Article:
One of the most exciting things for us is getting a new DAC. Every DAC is unique, and lately the differences between DACs seem to be getting larger… in looks, sizes, sound, engineering, etc.
Our favorite DAC right now is the Balanced Audio Technology REX DAC. BAT has really knocked this one out of the park, working with one of the brightest minds in audio and bringing their considerable talent and expertise to create a component that melds the classic BAT musical styling with cutting edge technology… It is the best of both worlds! If you can’t tell already, we own BAT gear, we are going to AXPONA with BAT and holy sh!t are we excited to have this in the Wolf Den. It isn’t even broken in yet and it sounds great…
Configuring Media Center
Once the DAC driver has been installed and the system rebooted, you are ready to configure Media Center. If like us, you meticulously study the specs of your DAC prior to purchase, you’ll know most of the answers outlined below.
2 Channel or Multi-Channel?
Maximum sample Rate
Native or DoP
Max Sample rate – 64, 128, 256, 512, 1024
Armed with this information, from the Home Screen, enter Standard Mode by pressing ESC, ESC (press the escape button twice) and press Control + O or go to Tools-> Options to enter the Audio Setup.
Selecting your new Audio Device
The first section in the Option-> Audio settings panel, Audio Device lets you decide where your music is going to be routed. Typically, your setup will not be as cluttered as the image pictured below. Your DAC will be listed below, usually twice. One will have the (ASIO) suffix, and one (WASAPI). Choose the ASIO driver.
From there, select DSP & Output Format It is in this window that some of the most basic, but important settings are found that control how the Wolf sends audio to the DAC.
First up is Output Encoding. Setting Output Encoding is a global setting that will take all of your music, PCM or DSD, and affect how it passes out to the DAC. It can be tempting to want to play around with the settings, but with a good DAC, this shouldn’t be necessary. If you want to try up-sampling to DSD, go ahead, but it takes a very special DAC to realize any benefit.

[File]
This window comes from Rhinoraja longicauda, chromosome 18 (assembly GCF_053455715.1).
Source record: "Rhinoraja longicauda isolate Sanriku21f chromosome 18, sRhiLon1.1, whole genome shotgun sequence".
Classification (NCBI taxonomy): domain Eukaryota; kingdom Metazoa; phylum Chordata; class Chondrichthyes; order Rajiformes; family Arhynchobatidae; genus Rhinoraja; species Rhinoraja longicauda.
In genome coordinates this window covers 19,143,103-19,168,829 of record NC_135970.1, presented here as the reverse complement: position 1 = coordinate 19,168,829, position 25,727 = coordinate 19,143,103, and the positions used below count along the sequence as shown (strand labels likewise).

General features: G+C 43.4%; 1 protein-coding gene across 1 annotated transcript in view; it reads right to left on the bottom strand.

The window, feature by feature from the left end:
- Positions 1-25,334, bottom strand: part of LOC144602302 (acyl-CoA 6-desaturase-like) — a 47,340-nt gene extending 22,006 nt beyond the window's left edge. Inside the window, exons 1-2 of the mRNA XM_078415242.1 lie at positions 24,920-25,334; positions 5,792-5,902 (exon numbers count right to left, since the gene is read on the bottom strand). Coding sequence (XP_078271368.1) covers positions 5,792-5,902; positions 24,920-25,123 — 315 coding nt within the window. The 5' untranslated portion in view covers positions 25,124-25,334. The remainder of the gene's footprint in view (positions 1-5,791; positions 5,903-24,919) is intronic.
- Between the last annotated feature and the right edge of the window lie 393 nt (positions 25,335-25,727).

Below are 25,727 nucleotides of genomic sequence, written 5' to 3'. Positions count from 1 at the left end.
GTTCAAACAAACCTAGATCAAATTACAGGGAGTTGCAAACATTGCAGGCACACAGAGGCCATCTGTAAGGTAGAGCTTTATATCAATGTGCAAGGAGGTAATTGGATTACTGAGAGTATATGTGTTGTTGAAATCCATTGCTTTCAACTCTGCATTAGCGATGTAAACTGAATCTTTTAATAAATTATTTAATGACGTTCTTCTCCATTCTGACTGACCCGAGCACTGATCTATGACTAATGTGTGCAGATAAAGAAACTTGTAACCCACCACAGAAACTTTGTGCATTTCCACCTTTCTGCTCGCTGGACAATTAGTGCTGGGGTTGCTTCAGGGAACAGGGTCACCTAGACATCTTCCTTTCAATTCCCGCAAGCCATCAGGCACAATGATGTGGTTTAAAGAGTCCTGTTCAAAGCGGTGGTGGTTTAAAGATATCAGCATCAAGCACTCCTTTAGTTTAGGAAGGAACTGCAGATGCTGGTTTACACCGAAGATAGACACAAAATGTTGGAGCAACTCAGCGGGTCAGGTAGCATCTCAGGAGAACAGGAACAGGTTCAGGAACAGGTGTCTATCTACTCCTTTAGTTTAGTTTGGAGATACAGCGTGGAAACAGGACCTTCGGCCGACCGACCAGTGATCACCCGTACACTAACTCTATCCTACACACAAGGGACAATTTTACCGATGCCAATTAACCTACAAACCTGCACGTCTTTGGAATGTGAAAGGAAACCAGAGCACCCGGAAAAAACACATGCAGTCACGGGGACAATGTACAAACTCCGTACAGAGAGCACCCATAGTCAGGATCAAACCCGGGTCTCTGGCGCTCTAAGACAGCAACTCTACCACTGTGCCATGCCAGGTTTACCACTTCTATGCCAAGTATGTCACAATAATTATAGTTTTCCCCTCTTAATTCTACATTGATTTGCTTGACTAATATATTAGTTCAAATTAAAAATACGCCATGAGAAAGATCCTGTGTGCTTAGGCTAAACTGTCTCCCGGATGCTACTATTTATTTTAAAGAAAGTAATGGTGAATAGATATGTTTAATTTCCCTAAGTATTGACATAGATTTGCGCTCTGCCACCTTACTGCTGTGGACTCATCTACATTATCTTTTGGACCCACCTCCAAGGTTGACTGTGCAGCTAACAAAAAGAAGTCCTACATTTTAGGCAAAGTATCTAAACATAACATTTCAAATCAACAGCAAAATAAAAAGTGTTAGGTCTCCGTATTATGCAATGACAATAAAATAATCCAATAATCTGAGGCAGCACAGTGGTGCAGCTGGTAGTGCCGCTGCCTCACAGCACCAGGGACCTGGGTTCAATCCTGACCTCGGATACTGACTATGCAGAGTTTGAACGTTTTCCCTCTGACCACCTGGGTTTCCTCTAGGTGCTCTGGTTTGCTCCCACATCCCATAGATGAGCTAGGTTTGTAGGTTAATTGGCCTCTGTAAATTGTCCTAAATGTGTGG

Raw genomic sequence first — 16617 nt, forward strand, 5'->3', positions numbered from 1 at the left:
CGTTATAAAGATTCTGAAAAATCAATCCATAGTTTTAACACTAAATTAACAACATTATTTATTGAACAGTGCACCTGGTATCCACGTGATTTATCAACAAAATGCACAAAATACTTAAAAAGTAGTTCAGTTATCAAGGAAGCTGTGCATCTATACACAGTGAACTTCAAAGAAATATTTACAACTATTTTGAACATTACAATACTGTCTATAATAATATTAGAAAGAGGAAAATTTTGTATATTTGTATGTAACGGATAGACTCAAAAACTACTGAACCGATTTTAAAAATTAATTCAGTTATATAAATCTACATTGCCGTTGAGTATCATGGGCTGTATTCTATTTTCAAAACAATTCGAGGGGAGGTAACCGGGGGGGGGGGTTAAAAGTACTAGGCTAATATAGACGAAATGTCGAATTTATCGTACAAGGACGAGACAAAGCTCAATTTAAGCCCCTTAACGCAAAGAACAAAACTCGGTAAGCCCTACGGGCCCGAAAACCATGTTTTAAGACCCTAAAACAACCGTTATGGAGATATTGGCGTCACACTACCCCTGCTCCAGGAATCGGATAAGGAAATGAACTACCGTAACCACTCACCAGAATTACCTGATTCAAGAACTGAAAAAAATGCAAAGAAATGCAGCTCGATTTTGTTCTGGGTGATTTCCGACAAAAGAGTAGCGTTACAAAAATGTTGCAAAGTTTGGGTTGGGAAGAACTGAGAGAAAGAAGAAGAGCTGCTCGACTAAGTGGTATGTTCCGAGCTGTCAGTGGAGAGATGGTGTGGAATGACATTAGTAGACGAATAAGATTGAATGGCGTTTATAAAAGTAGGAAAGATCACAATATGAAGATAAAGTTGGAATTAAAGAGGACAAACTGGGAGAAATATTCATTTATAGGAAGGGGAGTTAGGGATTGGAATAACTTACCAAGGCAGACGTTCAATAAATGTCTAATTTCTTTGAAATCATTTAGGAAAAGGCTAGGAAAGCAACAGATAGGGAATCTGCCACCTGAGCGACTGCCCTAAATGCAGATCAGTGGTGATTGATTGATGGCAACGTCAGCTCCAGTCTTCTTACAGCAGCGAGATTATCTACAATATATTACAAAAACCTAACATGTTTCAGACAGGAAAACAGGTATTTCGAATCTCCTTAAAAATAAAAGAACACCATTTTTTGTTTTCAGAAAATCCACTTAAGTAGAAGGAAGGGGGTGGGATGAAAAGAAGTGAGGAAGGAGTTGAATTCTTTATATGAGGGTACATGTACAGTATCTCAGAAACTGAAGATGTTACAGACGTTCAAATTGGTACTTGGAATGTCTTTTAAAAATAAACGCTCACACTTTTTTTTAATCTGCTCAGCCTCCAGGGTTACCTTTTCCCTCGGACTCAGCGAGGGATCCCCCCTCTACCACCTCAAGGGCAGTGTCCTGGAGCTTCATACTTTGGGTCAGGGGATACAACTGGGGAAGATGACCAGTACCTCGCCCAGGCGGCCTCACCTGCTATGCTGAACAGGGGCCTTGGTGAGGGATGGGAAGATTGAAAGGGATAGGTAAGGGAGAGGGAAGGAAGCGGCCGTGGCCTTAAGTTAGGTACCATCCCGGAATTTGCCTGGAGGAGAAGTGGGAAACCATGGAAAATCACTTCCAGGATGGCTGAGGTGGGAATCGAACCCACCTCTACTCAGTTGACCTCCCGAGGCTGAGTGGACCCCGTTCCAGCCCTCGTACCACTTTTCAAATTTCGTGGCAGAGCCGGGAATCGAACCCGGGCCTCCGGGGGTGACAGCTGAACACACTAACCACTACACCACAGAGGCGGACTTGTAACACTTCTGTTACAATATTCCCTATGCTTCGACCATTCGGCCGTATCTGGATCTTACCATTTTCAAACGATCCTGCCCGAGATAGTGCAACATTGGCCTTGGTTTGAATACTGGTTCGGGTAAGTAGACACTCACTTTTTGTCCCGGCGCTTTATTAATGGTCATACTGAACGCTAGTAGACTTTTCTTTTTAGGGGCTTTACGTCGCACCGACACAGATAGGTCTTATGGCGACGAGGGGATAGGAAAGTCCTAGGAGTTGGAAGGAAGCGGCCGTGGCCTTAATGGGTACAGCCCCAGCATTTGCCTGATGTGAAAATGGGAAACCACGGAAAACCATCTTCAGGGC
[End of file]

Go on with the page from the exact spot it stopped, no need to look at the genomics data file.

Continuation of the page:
Next is Sample Rate. It is in this section that we typically will downsample the highest bitrates to something the DAC can handle. For instance. 705k and 768k are typically too much for even modern DAC’s to handle natively. 352k and 384k are typically the upper limits of what DAC’s can handle, so we divide 768k by 2 and arrive at 384k. Likewise, we adjust 705k down to 352k.
NOTE Audio likes clean division, so pay attention to the dividers, try to always divide by 2.
Typically, Channels can be left at ‘Source number of channels.’ However, if you have digitized your SACD collection (get in touch with us if you are interested) you may have some multichannel audio files, and this can produce some weird results in your sound system. Some DAC’s just take all that audio information and pass it through to the L+R channels. Sometimes it can be magical – sometimes not. It all depends on your equipment. (With an Ayre Codex DAC, Natalie Merchant’s Tigerlilly 5.1 channel SACD sounded absolutely magical when squeezed into a Stereo setting). Channels is where you can have some fun if you have more than L+R. If you want your 7.1 channel setup to output 2 channel music through all your speakers, set it here. If your system exhibits weird behavior, set the channels to 2 Channel (Stereo).
It is generally a good idea to save your settings. Should you switch back to an old DAC for A/B testing, it is easy to bypass all the manual efforts you have just done by loading the saved settings. In the bottom right of the DSP window, click the Load/Save button, select Save, and name the file. We typically name it what the DAC’s name is.
The first question- DoP or Native DSD? In setting up DSD, we close out of DSP & Output Format and go a bit further down the Audio Options list. Select the Bitstreaming option and select DSD.
What is DoP? It is a way to get DSD audio to a DAC that hasn’t implemented full Native Bitstreaming capabilities
It involves taking groups of 16 adjacent 1-bit samples from a DSD stream and packing them into the lower 16 bits of a 24/176.4 data stream. Data from the other channel of the stereo pair is packed the same way. A specific marker code in the top 8 bits identifies the data stream as DoP, rather than PCM. The resulting DoP stream can be transmitted through existing 24/192-capable USB, AES, Dual AES or SPDIF interfaces to a DoP-compatible DAC, which reassembles the original stereo DSD data stream COMPLETELY UNCHANGED.
If your DAC is DoP capable, one more step will be necessary to be able to play DSD audio. Click …Device Settings… just under the DAC selection line. Select the DSD Bitstream in DoP format checkbox.
NOTE This pane may look different from DAC to DAC. If This choice is not present, and DSD audio cannot be played, get in touch with us to help you out.
After this setting, Click OK, and then OK again in the Options pane to close the setup. You should be able to play audio at this point. If you cannot get an audio to play, please check this page for a missed step.